Delegates attending the congress of the International Union for Quaternary Research have elected Allan Ashworth, North Dakota State University Distinguished Professor-Emeritus of geology, president of their organization for 2015 to 2019.
This year’s congress in Nagoya, Japan, provided a forum for more than 1,800 scientists from more than 50 countries to discuss the results of their research. Scientists in the organization include archaeologists, biologists, climatologists, geologists, oceanographers and soil scientists who work on every continent.
Quaternary refers to the most recent period of geological time, which began 2.6 million years ago with significant global cooling and the entry of Earth into the ice ages.
“All of my research life has been spent in activities that have involved research from this time period,” Ashworth said. “As you get to be a senior researcher, it’s a very good feeling to be able to pay back to the community in some way.”
Ashworth now leads an organization with four vice presidents and five commissioners from around the world. He said he hopes to enliven the organization while retaining “its unique characteristics of multidisciplinary research and internationalism.”
Ashworth plans to recruit more member-nations to the group while supporting early career scientists and students.
One of his goals is to apply quaternary research to modern societal issues. For example, the union’s researchers have studied the 2011 tsunami that struck Japan to determine how large it was compared to the historic record and how often it has occurred.
“The research is relevant today,” Ashworth said. “It helps us attempt to gauge what will happen to the polar ice sheets in Antarctica and Greenland and how global warming will impact plants, animals and humans.”
The U.S. National Committee for INQUA, which formally represents the U.S. in INQUA through the National Academy of Sciences, nominated Ashworth as president. Ashworth retired from NDSU in 2014 but continues his research on campus. He served as vice president of the International Union for Quaternary Research from 2007 to 2011. As a young scientist, he made his first scientific presentation to INQUA in 1977.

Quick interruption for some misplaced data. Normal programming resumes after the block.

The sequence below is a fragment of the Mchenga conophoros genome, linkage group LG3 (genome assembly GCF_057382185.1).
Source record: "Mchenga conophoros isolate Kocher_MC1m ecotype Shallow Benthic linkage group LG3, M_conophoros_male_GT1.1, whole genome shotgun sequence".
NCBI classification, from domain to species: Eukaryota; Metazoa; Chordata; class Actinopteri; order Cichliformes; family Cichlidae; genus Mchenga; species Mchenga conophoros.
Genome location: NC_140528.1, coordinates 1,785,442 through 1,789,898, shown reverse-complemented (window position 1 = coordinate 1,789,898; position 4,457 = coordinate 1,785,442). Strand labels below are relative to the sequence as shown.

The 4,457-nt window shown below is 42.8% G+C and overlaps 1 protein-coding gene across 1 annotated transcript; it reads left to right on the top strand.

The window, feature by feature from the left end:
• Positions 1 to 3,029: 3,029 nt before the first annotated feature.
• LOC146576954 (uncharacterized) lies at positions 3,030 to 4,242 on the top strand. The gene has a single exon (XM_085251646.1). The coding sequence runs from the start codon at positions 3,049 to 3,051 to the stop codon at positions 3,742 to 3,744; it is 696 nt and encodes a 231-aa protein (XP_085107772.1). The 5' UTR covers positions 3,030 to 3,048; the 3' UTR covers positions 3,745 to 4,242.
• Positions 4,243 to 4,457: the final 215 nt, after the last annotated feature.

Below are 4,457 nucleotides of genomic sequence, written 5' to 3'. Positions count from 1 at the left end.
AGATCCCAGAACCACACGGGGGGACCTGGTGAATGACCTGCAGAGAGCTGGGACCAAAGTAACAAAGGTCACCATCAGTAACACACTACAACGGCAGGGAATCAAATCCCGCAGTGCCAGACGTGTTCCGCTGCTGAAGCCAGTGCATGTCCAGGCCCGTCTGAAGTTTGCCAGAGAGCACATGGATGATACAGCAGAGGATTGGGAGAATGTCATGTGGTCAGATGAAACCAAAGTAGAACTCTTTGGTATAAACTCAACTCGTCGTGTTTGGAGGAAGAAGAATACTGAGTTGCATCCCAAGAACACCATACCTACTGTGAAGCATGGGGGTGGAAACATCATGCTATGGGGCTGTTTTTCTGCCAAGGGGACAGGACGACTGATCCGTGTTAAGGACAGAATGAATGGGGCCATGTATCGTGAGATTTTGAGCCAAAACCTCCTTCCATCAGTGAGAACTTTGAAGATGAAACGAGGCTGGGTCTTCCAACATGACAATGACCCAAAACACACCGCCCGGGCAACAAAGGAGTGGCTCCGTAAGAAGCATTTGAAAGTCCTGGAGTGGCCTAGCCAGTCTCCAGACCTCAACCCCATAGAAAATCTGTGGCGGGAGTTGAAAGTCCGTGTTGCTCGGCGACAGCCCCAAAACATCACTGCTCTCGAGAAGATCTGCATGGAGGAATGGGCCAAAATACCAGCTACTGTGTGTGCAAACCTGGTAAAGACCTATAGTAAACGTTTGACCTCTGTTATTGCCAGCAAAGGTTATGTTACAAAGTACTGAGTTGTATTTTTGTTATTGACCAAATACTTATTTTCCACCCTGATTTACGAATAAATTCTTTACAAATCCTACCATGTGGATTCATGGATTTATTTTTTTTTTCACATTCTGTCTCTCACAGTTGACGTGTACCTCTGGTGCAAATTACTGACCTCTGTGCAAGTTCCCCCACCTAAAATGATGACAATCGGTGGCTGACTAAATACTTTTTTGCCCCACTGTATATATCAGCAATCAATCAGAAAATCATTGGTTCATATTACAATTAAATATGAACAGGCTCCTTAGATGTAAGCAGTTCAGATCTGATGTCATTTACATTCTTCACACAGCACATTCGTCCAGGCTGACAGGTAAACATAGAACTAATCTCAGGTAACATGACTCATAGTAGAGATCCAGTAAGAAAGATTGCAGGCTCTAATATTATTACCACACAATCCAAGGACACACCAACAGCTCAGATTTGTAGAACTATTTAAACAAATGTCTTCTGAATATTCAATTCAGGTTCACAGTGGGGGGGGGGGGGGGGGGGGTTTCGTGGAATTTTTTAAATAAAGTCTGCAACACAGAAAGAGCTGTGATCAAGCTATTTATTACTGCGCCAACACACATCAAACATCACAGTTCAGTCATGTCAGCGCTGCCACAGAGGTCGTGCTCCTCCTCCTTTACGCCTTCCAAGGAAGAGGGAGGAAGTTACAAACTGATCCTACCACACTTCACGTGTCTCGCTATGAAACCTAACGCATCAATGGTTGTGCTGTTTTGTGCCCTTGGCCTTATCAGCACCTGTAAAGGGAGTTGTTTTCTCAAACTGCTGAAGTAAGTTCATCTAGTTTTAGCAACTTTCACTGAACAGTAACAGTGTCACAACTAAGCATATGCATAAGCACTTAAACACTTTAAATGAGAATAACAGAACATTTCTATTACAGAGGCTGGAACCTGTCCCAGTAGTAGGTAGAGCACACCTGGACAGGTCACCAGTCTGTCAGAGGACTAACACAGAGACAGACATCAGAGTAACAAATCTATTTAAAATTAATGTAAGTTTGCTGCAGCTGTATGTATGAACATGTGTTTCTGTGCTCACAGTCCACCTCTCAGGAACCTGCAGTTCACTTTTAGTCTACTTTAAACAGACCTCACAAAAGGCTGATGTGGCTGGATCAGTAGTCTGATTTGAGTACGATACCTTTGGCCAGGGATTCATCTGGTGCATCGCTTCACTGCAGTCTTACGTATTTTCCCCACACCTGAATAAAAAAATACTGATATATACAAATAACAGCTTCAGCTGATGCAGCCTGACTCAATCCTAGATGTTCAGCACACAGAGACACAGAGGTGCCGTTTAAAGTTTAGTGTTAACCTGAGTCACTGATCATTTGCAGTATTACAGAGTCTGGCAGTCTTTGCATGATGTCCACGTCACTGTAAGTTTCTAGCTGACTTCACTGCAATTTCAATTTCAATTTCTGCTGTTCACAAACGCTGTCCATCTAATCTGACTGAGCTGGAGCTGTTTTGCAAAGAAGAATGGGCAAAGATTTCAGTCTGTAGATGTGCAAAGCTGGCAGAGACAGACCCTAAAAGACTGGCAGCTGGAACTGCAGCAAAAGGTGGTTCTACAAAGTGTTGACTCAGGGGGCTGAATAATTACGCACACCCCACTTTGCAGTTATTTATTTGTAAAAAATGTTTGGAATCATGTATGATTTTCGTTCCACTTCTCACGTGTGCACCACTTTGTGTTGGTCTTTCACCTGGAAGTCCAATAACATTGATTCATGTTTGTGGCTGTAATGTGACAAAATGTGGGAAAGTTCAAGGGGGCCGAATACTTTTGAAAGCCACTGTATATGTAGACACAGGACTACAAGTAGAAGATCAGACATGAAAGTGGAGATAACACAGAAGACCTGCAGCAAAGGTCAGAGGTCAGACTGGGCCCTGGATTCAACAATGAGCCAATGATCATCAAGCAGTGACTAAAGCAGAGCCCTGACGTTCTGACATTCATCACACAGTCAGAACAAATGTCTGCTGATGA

An international team of scientists, including Ashworth, previously discovered fossil ostracods in Antarctica. The rare find showed the ostracods’ soft anatomy in 3-D, suggesting a much warmer climate in Antarctica in the past.
Ashworth’s research has been featured in The Scientist, GEO magazine, and online in Exploring Antarctica, a multimedia feature of The Washington Post, in Secrets Beneath the Ice on NOVA, and in the film Ice People, a documentary film by Anne Aghion.
The Ashworth Glacier (85°01′36″S 169°15′53″E) within the Ross Sea Region of Antarctica was named after Dr. Allan Ashworth in 2007 for his significant contribution to science in Antarctica.
NDSU, Fargo, North Dakota, USA, is notably listed among the top 108 U.S. public and private universities in the Carnegie Commission on Higher Education’s category of “Research Universities/Very High Research Activity.” NDSU is listed in the top 100 research universities in the U.S. for R&D in agricultural sciences, chemistry, computer science, physical sciences, psychology, and social sciences, based on research expenditures reported to the National Science Foundation. As a student-focused, land grant, research institution, NDSU serves the state’s citizens. www.ndsu.edu/research